Serving the Lord is costly

JESUS SPEAKING

            “If anyone comes to me and does not hate his father and mother, wife and children, brothers and sisters, yes, and his own life also, he cannot be my disciple.  And whoever does not bear his cross and come after me cannot be my disciple.  For which of you intending to build a tower, does not sit down first and count the cost, whether he has enough to finish it—lest, after he has laid the foundation, and is not able to finish, all who see it begin to mock him, saying, ‘This man began to build and was not able to finish’?” (Luke 14: 26-30.)

INSPIRED THOUGHTS

            Most people are more loyal to their families and to themselves than they are to Jesus Christ.  Their service to God is conditioned upon it’s noninterference with what they hold most dear.  Jesus used the illustration of a tower under construction as a metaphor for discipleship.  When building anything, the foundation must come first.  Whatever a person is most loyal too, is the foundation upon which their life is built.  In construction, a lot of earth needs to be removed before a person hits bedrock.  Most, in order to dig down deep within their hearts and give their loyalty to Jesus Christ, must first remove those things that stand in the way.  This includes father or mother, wife or children, brothers or sisters, and even themselves.  Anyone who accomplishes the task of making Christ their foundation, must then deny themselves and embrace pain in order to love others.  A disciple undergoes crucifixion every day; their wants and desires are nailed to the cross so Christ may live in their place.  Christ lives because they die; he has risen because they have been buried.  Is a lifetime of self-denial, crucifixion, and service, worth the reward that comes when we finish the race, when we complete the task, when the tower receives it last stone?  A life with Christ takes work.  Sadly many start that work, and after a month, a year, a decade, they walk away; they abandon everything they had sacrificed, to regain a life of their own choosing.  [Jesus is not saying that we are supposed to stop loving our family, what he is saying is, we need to make sure they are no longer our number one priority; rather, Jesus Christ becomes the priority in our lives, and all of our other relationships take their place accordingly.]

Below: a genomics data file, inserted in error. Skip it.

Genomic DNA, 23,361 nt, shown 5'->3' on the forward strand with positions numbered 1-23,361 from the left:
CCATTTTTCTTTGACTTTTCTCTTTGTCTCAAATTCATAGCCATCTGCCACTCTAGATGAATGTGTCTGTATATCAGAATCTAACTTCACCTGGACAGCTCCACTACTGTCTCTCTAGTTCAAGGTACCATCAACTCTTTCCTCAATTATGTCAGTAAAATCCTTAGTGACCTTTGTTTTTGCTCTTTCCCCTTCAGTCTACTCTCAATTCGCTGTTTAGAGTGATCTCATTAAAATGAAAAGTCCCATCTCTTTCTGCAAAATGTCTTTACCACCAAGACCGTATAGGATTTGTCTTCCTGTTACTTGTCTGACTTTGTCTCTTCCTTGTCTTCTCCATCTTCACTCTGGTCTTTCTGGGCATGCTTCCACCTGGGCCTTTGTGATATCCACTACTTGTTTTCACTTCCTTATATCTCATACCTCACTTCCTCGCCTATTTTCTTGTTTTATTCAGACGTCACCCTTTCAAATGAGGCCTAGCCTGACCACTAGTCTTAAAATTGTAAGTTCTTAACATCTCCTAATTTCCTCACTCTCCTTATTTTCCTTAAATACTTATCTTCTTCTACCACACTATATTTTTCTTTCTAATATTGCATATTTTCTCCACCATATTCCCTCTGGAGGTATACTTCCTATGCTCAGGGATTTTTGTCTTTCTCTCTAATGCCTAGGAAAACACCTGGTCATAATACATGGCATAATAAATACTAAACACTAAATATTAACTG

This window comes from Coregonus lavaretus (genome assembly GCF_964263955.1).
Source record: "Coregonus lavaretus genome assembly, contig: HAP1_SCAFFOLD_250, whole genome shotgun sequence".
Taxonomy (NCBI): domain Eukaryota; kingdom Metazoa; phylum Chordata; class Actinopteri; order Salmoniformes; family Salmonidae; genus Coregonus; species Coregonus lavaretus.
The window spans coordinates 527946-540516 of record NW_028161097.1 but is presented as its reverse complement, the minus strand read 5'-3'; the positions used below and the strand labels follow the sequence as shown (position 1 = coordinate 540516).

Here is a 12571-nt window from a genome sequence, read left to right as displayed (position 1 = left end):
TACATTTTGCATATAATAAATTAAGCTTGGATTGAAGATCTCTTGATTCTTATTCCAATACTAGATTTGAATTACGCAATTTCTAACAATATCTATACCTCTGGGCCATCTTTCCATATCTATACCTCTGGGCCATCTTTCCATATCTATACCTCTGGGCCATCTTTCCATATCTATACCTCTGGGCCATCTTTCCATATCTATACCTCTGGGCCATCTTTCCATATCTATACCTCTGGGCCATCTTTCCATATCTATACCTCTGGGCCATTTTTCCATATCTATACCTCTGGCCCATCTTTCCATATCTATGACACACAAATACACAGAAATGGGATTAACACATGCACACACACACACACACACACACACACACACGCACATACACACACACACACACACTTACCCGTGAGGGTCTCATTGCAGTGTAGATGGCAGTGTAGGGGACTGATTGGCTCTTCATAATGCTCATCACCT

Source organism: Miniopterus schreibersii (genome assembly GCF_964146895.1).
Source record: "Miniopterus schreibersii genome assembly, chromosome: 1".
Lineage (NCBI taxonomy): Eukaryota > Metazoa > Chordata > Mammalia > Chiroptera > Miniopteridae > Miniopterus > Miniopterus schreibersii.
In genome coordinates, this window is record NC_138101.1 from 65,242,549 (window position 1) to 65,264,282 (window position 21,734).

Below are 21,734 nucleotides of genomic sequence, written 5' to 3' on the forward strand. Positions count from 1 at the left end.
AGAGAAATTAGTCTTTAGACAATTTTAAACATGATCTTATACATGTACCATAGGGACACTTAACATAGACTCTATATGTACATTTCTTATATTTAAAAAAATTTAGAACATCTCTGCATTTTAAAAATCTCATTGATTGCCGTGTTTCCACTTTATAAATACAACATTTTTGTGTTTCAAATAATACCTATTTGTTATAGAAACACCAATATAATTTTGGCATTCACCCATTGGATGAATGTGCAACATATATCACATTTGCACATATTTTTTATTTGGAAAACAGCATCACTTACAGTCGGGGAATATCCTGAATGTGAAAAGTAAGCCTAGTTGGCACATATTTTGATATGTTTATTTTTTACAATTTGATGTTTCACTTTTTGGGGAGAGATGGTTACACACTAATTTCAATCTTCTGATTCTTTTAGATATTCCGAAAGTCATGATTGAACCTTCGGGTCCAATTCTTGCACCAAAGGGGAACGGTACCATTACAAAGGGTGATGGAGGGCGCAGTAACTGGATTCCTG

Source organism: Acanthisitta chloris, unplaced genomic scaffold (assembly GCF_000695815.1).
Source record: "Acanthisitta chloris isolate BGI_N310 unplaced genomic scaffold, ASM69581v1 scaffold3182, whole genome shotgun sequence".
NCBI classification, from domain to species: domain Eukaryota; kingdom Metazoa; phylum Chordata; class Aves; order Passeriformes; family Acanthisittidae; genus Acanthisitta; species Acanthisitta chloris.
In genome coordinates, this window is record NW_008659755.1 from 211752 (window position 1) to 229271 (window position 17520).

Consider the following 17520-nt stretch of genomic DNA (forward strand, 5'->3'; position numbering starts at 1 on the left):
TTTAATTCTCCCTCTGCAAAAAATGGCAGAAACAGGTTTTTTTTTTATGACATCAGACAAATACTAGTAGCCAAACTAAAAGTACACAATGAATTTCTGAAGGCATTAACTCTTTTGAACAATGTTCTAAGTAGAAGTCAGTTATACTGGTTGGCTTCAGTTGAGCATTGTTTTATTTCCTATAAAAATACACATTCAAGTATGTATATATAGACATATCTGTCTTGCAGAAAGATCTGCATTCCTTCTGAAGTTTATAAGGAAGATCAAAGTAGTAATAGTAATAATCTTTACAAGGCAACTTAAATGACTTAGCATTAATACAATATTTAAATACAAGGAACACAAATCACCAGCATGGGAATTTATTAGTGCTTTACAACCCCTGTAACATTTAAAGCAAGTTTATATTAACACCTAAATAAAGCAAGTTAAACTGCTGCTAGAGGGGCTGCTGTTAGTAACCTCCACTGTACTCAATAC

As a child I was constantly starting projects and never finishing them.  I wanted to build a pool, so I dug up my backyard, but abandoned the effort when my mother came home to find a hole in her lawn.  On another occasion, my dear mother came home to find that I had dug a hole in my bedroom ceiling (there was insulation everywhere.)  I thought I could insert a ladder through the hole to the roof and build an observatory up there (I was a unique child.)  As an artist in adulthood, my track record for incompletion continues somewhat today.  I have more than a number of partially completed paintings to my name.  I often become inspired to start a new painting before the one I’m working on is finished.  My inspiration will often lead me to abandon that one in like manner (not always, some I do finish.)  As an adult I found inspiration in novel ideas; I enjoy starting new projects, new hobbies, and new adventures, but often times my enthusiasm is fleeting. 

            Many people today are inspired to attend church, say a prayer, pick up a bible for a short time, but they don’t dig deep enough to make Christ their true foundation.  He becomes some small part of who they are; he is left in a compartment, in some little area of their life, because to bring him in to every area would result in much discomfort.  In building a life with Christ, in being his disciple, there is no half-way, there is no unfinished business.  There will be pain, there will be discomfort, and there will be trouble.  There will be trials, tribulations, turmoil, broken relationships, but you will know a joy, and you will have a peace through these trials.  You are going to have to deny what you want, what pleasure you might seek for yourself, to seek what pleases him.  Sit down; count the cost, ask yourself if you want what he is promising upon completion of a life of discipleship.  But don’t start something you can’t finish.

            “Lord Heavenly Father, we come before You and we ask that You help us to let go of our old lives, to take up Your new life.  Give us the strength to deny ourselves daily, and to endure, and to overcome.  We ask You to be raised to life in our place, that others can see You, and know You, and be loved by You.  Help us to serve You, and to serve others, in love.  We love You Lord, we praise You, and we thank You, and we ask and pray all of these things in Jesus Christ name, Amen.”  God bless all of you.

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